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Downtown parking study underway

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Cars parked in downtown Greenville on May 16, 2017. (Joe Pellegrino/The Daily Reflector)


Sharieka Botex
The Daily Reflector

Wednesday, May 17, 2017

A consulting firm hired by Greenville plans to provide findings and offer ideas about parking in the downtown area within the next 8 to 12 weeks, officials said Tuesday.

Close to 40 people attended a Center City Parking Study meeting at Sheppard Memorial Library where local business owners, employees and residents expressed concerns.

Roger Johnson, economic development manager for Greenville, said the city hired a parking consultant to make recommendations in 2011, and many were implemented. But the downtown area has seen tremendous growth since then, he said. The city commissioned another study this year.

“We literally are under construction as a community ... $528 million, a half billion, is being invested into our Uptown in the next three or four years, so our whole landscape will change. As a result of that, parking demands change,” Johnson said.

Michael Connor and Andrew Baglini of Walker Parking Consultants provided updates about their process. Baglini said on April 25 they were able to get a good snapshot of a typical day in downtown Greenville. 

“There was a lot of activity,” he said. The firm collected hourly counts of all the on-street parking spaces, the public lots and lots at East Carolina University, Andrews said. There was also an hourly count between 10 a.m. and 2 p.m. on April 24 and April 25 of private lots, he said.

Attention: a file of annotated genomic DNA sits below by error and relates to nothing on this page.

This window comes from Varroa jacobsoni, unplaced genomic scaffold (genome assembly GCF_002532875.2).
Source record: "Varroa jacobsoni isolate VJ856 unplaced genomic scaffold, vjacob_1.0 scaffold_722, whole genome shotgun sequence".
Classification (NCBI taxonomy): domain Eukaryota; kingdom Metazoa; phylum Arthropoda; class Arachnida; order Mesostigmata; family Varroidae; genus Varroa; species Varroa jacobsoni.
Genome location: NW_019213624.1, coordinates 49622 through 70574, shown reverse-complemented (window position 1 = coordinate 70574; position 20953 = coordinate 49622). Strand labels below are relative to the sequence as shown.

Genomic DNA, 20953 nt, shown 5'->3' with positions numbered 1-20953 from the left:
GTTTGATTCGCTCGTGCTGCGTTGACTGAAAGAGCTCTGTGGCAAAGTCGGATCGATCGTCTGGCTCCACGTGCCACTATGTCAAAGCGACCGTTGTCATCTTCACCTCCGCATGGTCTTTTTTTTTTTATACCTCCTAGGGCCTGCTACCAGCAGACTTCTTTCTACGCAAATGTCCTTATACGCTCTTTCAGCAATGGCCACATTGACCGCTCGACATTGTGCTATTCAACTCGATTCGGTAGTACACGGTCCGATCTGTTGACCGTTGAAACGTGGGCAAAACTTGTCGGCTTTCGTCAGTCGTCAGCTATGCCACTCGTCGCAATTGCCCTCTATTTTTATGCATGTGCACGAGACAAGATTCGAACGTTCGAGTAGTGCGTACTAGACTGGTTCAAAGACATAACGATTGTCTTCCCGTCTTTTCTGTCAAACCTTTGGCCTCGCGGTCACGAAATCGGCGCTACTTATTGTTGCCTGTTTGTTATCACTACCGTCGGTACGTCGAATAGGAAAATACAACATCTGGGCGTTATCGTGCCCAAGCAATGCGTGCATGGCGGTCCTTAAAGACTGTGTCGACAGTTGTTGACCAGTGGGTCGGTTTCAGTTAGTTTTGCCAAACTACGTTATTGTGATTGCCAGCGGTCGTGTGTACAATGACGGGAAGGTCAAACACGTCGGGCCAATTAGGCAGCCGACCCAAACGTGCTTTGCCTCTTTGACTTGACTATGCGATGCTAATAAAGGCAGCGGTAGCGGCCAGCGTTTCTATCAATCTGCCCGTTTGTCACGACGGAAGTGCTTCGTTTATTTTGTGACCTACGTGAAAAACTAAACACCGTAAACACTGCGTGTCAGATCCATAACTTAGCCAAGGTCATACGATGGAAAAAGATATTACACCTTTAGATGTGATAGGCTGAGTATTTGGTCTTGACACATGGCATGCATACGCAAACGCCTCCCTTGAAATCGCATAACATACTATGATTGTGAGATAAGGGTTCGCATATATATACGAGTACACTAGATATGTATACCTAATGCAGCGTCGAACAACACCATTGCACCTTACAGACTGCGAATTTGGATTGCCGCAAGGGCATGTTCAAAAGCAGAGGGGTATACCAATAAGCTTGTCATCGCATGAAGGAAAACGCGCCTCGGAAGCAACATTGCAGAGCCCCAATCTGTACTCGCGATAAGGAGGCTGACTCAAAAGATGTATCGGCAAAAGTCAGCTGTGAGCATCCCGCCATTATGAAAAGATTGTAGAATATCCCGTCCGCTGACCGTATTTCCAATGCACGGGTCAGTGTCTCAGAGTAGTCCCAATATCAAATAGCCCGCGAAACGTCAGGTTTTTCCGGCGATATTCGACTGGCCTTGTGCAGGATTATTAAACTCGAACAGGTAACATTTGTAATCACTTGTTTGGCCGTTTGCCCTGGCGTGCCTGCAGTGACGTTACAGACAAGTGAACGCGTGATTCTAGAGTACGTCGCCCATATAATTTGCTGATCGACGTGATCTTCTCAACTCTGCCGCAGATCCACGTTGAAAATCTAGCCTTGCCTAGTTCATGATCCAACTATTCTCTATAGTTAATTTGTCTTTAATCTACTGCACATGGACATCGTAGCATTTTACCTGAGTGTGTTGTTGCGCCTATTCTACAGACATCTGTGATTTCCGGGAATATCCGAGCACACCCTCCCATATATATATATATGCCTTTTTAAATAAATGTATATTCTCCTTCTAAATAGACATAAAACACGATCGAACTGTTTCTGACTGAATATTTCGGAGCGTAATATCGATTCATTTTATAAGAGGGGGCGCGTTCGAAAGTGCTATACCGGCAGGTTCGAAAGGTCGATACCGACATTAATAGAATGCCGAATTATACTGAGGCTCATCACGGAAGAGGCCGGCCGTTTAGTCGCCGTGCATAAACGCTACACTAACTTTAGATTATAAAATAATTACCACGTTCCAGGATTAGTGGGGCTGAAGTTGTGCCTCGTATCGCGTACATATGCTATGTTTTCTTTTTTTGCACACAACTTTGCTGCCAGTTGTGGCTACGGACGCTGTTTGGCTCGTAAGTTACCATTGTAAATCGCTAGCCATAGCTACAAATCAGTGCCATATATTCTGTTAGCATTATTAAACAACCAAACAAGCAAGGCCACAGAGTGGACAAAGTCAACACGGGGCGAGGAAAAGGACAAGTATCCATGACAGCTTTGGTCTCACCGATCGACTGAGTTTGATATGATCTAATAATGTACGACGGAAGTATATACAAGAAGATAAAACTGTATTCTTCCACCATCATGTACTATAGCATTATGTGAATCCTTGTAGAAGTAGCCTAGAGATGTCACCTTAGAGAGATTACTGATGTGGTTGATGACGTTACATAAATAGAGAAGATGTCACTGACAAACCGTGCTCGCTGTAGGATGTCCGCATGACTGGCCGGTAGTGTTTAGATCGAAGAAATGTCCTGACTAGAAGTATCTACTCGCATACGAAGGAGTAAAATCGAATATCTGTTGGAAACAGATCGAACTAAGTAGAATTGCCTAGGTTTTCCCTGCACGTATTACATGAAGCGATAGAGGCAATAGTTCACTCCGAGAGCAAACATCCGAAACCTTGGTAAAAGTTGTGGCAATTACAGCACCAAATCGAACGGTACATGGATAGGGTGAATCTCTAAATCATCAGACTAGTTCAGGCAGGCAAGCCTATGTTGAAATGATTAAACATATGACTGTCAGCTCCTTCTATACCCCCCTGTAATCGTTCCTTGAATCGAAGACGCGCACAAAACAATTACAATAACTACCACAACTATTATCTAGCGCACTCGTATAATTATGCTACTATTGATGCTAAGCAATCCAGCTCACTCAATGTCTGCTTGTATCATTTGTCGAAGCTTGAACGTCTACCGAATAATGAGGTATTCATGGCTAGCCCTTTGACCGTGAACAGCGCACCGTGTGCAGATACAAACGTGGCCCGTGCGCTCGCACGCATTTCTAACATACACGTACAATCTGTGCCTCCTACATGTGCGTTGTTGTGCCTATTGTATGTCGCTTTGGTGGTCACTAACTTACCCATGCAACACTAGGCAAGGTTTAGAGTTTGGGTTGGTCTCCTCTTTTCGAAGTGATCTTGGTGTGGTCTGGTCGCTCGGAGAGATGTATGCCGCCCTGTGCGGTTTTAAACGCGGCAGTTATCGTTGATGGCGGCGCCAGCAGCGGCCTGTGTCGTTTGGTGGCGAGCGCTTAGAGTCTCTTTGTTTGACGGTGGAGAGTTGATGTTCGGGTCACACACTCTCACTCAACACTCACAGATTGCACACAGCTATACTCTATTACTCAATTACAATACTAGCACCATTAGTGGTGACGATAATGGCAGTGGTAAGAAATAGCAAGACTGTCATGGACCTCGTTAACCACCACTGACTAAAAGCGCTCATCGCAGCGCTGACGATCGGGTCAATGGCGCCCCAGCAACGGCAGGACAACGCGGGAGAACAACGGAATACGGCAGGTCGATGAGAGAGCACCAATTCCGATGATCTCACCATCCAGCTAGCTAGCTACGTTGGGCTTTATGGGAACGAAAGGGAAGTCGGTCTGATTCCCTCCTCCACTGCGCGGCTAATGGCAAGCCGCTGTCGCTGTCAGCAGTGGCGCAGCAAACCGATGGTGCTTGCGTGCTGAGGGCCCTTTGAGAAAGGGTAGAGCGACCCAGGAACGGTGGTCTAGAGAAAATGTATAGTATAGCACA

While the firm uses counts and observations to help devise an action plan, feedback from residents is essential to determine what recommendations will be provided. Connor said the firm will take a look at procedures, enforcement, zoning and parking management. 

“The most important piece of information we gather is from the stakeholders, the people that live, breathe, eat and work in this community who are going to experience or deal with changes that are occurring for the good and not so good,” Connor said.

Participants raised a wide-range of issues including the cost of parking tickets, entering license plate numbers in parking kiosks, the use of Pitt County and East Carolina University lots during off hours, parking meters and a lack of parking along Dickinson Avenue.  

One business owner said the city needs to better utilize its parking deck. A Sheppard Memorial Library employee said the Five Points lot is being closed too often for events that could be held at the Town Common.

A representative from Jarvis Memorial United Methodist Church said motorists are parking at the church when they are downtown to visit the Greenville Police Department, the library and downtown businesses. He said the church is going to begin towing unauthorized vehicles.

“We’d like to be able to accommodate everybody, but we’ve got to look after our members,” he said. “Wednesday is a big farmers market day. It’s a big day at the church.”  

A representative from the downtown Chico’s restaurant said some pay stations don’t work and signage that advises people to observe their space numbers is unclear. Some said a lack of free parking downtown makes it difficult for them to compete with businesses and restaurants that have free parking. 

Andrew Schmidt, director of the Greenville-Pitt County Convention and Visitors Bureau, talked about convenience. 

“We want to make sure we are competitive against other destinations ... If it’s easy to come here, then people will come here again and again,” he said. “When a visitor finds it hard to come here, there’s other destinations they go to. So we want to make sure our destination is easy to navigate.”  

Schmidt also suggested that while he sees the 75 cents as a bargain, others may not. “Some people around here have never paid to park before so I think we have that kind of evolution that we need to think about as well,” he said.

Contact Sharieka Botex at 252-329-9567 and sbotex@reflector.com. Follow her on Twitter @ShariekaB.